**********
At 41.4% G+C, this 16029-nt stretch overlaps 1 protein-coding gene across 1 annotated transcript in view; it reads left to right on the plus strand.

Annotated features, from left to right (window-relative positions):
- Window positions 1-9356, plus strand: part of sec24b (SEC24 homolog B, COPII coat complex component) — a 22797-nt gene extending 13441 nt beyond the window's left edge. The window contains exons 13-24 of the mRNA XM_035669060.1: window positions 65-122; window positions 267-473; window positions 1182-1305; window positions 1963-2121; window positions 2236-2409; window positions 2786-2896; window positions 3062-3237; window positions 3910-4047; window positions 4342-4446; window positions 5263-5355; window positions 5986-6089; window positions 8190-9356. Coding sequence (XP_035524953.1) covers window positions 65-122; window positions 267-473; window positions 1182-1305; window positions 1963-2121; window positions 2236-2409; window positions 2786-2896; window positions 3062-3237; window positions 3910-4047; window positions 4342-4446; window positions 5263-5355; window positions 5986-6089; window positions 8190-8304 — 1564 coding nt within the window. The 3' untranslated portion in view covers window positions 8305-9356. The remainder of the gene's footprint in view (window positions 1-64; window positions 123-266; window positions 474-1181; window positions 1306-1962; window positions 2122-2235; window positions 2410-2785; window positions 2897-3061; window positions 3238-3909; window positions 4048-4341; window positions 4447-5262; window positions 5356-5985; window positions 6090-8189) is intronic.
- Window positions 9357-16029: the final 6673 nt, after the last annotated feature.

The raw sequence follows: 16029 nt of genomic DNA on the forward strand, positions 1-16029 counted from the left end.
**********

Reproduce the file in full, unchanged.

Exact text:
At 41.4% G+C, this 16029-nt stretch overlaps 1 protein-coding gene across 1 annotated transcript in view; it reads left to right on the plus strand.

Annotated features, from left to right (window-relative positions):
- Window positions 1-9356, plus strand: part of sec24b (SEC24 homolog B, COPII coat complex component) — a 22797-nt gene extending 13441 nt beyond the window's left edge. The window contains exons 13-24 of the mRNA XM_035669060.1: window positions 65-122; window positions 267-473; window positions 1182-1305; window positions 1963-2121; window positions 2236-2409; window positions 2786-2896; window positions 3062-3237; window positions 3910-4047; window positions 4342-4446; window positions 5263-5355; window positions 5986-6089; window positions 8190-9356. Coding sequence (XP_035524953.1) covers window positions 65-122; window positions 267-473; window positions 1182-1305; window positions 1963-2121; window positions 2236-2409; window positions 2786-2896; window positions 3062-3237; window positions 3910-4047; window positions 4342-4446; window positions 5263-5355; window positions 5986-6089; window positions 8190-8304 — 1564 coding nt within the window. The 3' untranslated portion in view covers window positions 8305-9356. The remainder of the gene's footprint in view (window positions 1-64; window positions 123-266; window positions 474-1181; window positions 1306-1962; window positions 2122-2235; window positions 2410-2785; window positions 2897-3061; window positions 3238-3909; window positions 4048-4341; window positions 4447-5262; window positions 5356-5985; window positions 6090-8189) is intronic.
- Window positions 9357-16029: the final 6673 nt, after the last annotated feature.

The raw sequence follows: 16029 nt of genomic DNA on the forward strand, positions 1-16029 counted from the left end.